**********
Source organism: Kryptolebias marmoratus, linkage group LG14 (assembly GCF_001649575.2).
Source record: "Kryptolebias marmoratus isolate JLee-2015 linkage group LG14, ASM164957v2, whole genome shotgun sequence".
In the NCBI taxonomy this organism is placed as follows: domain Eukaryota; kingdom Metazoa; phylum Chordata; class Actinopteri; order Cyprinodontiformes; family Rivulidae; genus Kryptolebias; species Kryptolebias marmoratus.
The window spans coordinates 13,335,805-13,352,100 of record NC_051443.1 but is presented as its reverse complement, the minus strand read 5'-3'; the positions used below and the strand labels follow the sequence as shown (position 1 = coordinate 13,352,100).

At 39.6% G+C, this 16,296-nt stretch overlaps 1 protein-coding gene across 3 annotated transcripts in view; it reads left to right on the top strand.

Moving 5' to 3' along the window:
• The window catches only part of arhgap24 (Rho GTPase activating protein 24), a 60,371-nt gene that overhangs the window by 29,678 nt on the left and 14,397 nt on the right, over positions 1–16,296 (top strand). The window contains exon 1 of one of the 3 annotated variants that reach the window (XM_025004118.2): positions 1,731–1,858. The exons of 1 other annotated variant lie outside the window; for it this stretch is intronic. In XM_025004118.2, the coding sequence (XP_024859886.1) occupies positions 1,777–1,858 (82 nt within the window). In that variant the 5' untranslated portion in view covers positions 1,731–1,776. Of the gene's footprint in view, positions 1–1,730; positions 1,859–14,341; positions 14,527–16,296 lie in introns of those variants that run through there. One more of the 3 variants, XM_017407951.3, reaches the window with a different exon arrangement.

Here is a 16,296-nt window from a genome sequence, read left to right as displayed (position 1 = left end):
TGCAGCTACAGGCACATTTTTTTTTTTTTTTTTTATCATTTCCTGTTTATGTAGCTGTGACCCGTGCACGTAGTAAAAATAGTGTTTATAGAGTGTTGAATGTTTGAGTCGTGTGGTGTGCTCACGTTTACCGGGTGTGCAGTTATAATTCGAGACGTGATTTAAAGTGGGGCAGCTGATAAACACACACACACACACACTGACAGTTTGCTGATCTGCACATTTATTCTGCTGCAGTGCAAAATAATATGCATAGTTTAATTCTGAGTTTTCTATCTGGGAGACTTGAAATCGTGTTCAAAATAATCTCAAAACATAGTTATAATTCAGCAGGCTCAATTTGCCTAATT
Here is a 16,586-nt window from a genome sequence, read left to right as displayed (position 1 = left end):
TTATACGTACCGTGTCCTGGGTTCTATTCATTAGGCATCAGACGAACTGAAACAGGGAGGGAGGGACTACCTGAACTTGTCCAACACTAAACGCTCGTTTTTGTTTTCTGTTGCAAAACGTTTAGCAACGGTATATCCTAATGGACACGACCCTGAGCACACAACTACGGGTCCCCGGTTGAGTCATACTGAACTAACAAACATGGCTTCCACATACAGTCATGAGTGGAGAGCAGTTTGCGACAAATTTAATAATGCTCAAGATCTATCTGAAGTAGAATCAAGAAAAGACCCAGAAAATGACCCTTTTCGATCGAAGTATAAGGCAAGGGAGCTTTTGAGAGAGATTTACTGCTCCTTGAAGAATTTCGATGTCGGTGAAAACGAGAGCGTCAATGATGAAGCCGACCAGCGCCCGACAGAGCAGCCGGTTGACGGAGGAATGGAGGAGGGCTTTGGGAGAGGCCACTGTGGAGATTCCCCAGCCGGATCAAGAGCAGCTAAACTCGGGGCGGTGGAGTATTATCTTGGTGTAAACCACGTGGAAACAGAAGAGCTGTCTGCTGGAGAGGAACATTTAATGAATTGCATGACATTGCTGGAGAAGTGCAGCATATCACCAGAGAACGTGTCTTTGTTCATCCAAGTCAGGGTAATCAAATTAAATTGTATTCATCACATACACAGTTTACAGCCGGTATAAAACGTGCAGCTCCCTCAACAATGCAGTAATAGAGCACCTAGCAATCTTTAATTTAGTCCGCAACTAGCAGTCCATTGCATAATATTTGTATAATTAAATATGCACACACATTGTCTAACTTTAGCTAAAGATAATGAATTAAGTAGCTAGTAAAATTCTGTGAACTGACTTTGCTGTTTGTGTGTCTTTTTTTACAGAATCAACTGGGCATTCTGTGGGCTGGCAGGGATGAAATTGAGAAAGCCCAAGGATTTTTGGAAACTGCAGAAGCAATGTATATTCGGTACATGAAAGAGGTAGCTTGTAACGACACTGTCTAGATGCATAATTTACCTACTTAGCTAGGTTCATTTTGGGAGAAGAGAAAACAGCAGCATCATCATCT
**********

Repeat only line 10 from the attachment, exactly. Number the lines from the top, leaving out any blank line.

Here is a 16,586-nt window from a genome sequence, read left to right as displayed (position 1 = left end):